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The Ure Museum of Greek Archaeology


A wide variety of artefacts document Egyptian life and death from prehistory (before 3000 BC) through to the Roman period (which began in 30 BC when Kleopatra and Mark Antony lost the Battle of Actium to Octavian, later Augustus, and the Ptolemaic kingdom of Egypt became absorbed into the Roman empire). While many of the terracotta vases exhibit techniques used in later Greek vase potting and painting, many more vessels were made out of favoured local materials, such as stones and faience (a glassy substance that becomes a lustrous blue when fired, and was thought to have special magical powers).

Egyptian funerary boat ref E.23.3Thanks to the arid desert environment that has characterised large sections of Egypt since the Roman period, the 'Egyptian sands' have preserved many artefacts that would have completely disappeared from the archaeological record in Greece and damp places farther north: wooden furnishings, inscriptions, death masks, funerary boat, Roman sandals, and even textile fragments.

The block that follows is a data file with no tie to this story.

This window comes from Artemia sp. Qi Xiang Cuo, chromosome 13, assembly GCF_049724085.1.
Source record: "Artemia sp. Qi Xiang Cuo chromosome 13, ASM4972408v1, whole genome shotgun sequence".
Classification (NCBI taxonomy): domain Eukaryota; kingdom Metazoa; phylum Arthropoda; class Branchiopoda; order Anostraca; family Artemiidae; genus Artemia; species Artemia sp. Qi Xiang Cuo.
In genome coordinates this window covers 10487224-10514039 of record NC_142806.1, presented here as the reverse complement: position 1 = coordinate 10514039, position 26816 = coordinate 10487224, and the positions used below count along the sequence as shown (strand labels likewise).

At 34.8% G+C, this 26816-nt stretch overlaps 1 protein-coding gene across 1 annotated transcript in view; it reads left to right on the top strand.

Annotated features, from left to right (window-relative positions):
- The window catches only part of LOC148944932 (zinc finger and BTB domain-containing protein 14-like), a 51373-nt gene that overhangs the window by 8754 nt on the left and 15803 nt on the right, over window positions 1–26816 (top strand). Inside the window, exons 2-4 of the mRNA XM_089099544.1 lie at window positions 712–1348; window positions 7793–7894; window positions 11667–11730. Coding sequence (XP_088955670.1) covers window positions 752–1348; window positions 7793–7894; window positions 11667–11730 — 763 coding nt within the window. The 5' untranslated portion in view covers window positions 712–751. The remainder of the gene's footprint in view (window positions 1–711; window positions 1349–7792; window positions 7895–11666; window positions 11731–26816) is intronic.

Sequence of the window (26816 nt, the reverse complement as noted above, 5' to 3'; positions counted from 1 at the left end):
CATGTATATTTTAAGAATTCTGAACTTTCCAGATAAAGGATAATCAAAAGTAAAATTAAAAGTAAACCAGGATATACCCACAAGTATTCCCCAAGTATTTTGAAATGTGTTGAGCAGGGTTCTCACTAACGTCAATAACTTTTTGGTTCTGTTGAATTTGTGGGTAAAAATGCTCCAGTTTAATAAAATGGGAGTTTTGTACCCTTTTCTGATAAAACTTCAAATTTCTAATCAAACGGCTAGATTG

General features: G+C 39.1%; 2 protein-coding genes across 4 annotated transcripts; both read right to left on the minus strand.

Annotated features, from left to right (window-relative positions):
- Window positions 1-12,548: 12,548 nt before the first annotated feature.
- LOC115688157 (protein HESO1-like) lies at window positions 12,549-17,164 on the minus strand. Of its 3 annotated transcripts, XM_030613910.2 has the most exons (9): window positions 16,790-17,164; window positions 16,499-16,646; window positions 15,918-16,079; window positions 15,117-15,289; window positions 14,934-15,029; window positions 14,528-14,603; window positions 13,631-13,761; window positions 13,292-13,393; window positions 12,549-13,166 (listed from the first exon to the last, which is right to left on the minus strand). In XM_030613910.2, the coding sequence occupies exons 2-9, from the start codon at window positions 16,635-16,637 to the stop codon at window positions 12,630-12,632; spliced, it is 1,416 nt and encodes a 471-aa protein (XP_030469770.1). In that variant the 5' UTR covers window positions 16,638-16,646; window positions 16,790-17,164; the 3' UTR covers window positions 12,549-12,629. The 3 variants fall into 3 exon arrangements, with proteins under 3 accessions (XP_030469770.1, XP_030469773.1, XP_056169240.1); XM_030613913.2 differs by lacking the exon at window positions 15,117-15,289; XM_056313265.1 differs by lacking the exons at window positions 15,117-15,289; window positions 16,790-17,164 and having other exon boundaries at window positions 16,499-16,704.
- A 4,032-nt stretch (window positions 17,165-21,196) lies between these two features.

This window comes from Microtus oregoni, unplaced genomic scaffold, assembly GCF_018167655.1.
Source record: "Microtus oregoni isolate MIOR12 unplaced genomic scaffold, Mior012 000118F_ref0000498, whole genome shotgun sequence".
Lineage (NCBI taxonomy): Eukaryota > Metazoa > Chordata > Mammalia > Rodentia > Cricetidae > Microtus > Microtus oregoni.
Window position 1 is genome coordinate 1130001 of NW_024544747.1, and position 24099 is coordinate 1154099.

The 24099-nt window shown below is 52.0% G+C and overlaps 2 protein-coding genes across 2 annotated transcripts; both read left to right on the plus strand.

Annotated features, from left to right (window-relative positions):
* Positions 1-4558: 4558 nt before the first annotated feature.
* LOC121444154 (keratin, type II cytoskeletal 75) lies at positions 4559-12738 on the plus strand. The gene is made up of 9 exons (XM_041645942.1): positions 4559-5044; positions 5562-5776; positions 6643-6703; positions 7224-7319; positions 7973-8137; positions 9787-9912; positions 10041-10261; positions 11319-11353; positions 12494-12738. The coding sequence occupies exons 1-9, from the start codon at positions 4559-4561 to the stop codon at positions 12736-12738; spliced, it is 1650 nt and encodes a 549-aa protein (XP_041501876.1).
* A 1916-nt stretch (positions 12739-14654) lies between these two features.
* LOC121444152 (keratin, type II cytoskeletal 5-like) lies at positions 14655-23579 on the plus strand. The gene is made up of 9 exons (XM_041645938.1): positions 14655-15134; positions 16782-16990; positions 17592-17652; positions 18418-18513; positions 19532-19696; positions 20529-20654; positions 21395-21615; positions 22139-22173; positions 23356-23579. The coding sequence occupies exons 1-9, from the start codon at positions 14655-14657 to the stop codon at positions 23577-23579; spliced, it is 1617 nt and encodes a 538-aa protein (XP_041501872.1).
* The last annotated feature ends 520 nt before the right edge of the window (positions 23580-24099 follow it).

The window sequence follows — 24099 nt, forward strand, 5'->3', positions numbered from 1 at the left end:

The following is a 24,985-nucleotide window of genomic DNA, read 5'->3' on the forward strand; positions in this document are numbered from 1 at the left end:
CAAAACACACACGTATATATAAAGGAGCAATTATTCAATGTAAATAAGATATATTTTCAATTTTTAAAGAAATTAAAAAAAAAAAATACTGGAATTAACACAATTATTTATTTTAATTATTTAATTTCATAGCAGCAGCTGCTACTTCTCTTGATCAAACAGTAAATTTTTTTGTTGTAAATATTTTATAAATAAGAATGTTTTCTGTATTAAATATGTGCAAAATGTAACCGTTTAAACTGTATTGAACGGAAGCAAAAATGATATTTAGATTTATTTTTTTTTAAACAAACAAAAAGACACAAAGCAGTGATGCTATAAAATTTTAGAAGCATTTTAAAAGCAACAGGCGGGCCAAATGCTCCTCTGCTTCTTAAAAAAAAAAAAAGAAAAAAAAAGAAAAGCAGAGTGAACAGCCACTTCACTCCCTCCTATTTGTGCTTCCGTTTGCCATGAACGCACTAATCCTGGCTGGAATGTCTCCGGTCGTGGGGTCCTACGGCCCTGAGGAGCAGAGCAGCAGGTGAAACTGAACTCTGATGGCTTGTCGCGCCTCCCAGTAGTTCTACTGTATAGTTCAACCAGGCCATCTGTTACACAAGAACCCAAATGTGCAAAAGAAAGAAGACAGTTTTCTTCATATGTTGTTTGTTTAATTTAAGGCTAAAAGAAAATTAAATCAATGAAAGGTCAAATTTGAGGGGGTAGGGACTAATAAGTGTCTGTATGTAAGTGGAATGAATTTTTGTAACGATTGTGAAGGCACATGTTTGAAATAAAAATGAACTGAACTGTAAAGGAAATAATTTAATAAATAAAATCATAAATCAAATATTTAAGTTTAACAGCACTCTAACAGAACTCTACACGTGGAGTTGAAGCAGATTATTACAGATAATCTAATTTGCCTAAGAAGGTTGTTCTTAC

Of course many of the daily life objects - instruments used for adornment, palettes and mixing bowls, jewellery, tools, even objects used for weaving - would be placed in the graves with the (mummified) bodies of the deceased, to help them in the afterlife.

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The Ure Museum, The University of Reading, Whiteknights, PO Box 217, Reading, RG6 6AH
File last modified: 20 Sep 2017